In claims involving inmate allegations of excessive force by corrections officers, the credibility of the witnesses is generally the dispositive factor (Davis v State of New York, 203 AD2d 234 [2d Dept 1994]). To determine whether the use of force was necessary and, if so, whether the force used was excessive or unreasonable, a court must examine the specific circumstances confronting the officers (see Wester v State of New York, 247 AD2d 468 [2d Dept 1998]; Lewis v State of New York, 223 AD2d 800 [3d Dept 1996]; Quillen v State of New York, 191 AD2d 31 [3d Dept 1993]; Arnold v State of New York, 108 AD2d 1021 [3d Dept 1985], appeal dismissed 65 NY2d 723 ).
The Court further notes that "[u]nder the doctrine of respondeat superior, an employer may be vicariously liable for the tortious acts of its employees only if those acts were committed in furtherance of the employer's business and within the scope of employment" (N.X. v Cabrini Med. Ctr., 97 NY2d 247, 251 ; see Riviello v Waldron, 47 NY2d 297, 302 ). An employer cannot be held liable where the employee's tortious act was "a clear departure from the scope of employment, having been committed for wholly personal motives" (Cabrini, 97 NY2d at 251; see Judith M. v Sisters of Charity Hosp., 93 NY2d 932, 933 ).
There are a number of salient points that serve to discredit claimant's account of events. These include:
1) The photographs and medical records of claimant are wholly inconsistent with his trial testimony regarding the type, amount and length of force he described being used upon him, and they document only the most modest of injuries;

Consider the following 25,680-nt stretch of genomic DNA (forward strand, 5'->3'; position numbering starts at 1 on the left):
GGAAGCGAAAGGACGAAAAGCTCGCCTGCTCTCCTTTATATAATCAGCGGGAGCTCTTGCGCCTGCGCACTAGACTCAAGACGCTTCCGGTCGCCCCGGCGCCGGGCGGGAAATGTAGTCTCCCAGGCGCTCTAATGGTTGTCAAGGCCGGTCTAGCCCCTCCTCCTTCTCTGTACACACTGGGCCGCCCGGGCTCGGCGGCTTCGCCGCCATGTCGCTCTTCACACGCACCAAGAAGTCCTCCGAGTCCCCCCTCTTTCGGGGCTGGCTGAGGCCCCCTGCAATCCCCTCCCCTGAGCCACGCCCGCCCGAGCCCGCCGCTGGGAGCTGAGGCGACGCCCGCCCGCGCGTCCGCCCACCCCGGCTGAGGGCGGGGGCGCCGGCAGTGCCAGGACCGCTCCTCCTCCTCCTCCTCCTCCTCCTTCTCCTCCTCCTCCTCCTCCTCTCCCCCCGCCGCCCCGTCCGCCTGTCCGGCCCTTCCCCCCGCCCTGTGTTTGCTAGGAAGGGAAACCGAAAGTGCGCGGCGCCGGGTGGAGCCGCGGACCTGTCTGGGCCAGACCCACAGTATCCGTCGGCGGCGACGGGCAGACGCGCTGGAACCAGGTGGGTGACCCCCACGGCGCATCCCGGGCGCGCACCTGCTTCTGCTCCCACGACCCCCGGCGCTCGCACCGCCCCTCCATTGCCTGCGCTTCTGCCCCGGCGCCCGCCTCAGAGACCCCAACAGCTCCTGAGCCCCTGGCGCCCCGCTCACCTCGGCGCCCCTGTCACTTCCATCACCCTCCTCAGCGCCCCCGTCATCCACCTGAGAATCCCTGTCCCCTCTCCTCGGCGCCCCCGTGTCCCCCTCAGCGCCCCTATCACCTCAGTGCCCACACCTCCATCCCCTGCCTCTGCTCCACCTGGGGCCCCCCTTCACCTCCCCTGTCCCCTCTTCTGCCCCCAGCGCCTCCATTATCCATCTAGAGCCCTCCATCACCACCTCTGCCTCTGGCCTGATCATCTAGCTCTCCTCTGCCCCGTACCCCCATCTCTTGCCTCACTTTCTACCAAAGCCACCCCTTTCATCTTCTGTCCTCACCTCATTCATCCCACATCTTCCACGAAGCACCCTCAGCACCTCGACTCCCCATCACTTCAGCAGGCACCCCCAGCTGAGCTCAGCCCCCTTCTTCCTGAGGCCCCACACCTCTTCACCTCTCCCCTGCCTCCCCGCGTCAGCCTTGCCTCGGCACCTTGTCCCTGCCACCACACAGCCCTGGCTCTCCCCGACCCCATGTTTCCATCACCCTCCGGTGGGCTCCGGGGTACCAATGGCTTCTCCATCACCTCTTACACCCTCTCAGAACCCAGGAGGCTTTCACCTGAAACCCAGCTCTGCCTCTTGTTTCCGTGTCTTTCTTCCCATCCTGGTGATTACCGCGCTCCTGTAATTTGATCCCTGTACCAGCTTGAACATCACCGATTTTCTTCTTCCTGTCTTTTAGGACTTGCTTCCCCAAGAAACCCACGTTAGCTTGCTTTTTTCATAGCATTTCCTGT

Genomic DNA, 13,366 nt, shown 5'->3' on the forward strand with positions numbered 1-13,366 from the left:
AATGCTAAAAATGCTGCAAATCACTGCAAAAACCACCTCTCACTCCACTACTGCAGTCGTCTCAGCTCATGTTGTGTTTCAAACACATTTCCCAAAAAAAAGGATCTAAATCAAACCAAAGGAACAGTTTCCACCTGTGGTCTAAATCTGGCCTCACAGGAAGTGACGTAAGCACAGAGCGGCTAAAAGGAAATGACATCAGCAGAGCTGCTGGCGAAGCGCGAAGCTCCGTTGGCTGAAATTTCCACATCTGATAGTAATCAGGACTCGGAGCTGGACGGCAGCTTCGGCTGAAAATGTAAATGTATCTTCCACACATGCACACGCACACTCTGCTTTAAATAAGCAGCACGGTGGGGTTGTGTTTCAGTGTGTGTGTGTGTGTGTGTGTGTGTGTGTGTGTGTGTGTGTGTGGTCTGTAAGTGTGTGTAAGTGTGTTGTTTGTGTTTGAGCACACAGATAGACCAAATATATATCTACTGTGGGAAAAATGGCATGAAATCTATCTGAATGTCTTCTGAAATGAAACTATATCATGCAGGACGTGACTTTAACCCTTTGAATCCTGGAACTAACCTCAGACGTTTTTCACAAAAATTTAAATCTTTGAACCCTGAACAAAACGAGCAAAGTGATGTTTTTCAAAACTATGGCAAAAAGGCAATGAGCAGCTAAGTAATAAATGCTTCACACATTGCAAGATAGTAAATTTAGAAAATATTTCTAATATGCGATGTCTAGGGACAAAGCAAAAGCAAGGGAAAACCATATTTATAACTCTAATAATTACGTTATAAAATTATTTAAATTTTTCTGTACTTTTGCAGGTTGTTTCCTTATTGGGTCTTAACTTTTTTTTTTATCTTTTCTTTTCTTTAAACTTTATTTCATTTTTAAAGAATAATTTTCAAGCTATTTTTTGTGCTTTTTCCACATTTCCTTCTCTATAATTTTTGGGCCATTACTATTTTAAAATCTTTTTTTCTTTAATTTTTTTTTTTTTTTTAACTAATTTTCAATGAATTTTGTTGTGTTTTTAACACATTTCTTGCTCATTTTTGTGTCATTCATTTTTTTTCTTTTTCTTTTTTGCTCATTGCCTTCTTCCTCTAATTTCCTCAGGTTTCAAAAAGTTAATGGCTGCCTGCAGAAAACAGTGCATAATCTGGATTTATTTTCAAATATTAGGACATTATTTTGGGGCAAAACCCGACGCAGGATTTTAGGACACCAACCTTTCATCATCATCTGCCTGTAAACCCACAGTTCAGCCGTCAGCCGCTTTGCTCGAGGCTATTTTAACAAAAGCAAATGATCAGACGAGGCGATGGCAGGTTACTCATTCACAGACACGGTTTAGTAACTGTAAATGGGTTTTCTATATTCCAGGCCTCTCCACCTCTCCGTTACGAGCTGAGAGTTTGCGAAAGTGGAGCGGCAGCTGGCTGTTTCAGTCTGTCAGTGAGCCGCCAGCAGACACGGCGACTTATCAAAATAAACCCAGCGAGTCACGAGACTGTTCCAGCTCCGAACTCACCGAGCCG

2) Claimant denied the need for protective custody (see Exhibit A);
3) Claimant filed no administrative grievances regarding the events of July 20, 2012 (see Exhibit B);
4) Claimant was issued administrative misbehavior reports, was found guilty and sentenced to 90 days in special housing; and,
5) Contemporaneously created "TO/FROM" memos (Exhibits E and F) corroborate the trial testimony of defendant's trial witnesses and other trial evidence.
The claimant's trial testimony, for all of the reasons discussed, was simply not credible. The claimant failed to prove his claim of excessive force by a preponderance of the credible evidence. On the contrary, the credible testimony of defendant's trial witnesses demonstrated the use of authorized and appropriate force upon claimant on July 20, 2012.
Beyond finding there was use of authorized force, claimant's account of a series of unprovoked assaults, even if credited, would have to fail. In the absence of any allegations or evidence of negligent hiring, training or supervision of corrections officers, of which there are no such allegations or proof, defendant would not be liable for the actions of any corrections officers that are beyond the scope and duties of his/her employment (Cabrini, 97 NY2d at 251).
For all of the reasons set forth above, Claim No. 122788 is dismissed.
All motions not previously decided are hereby denied.
Let judgment be entered accordingly.
March 26, 2019
Albany, New York
FRANK P. MILANO
Judge of the Court of Claims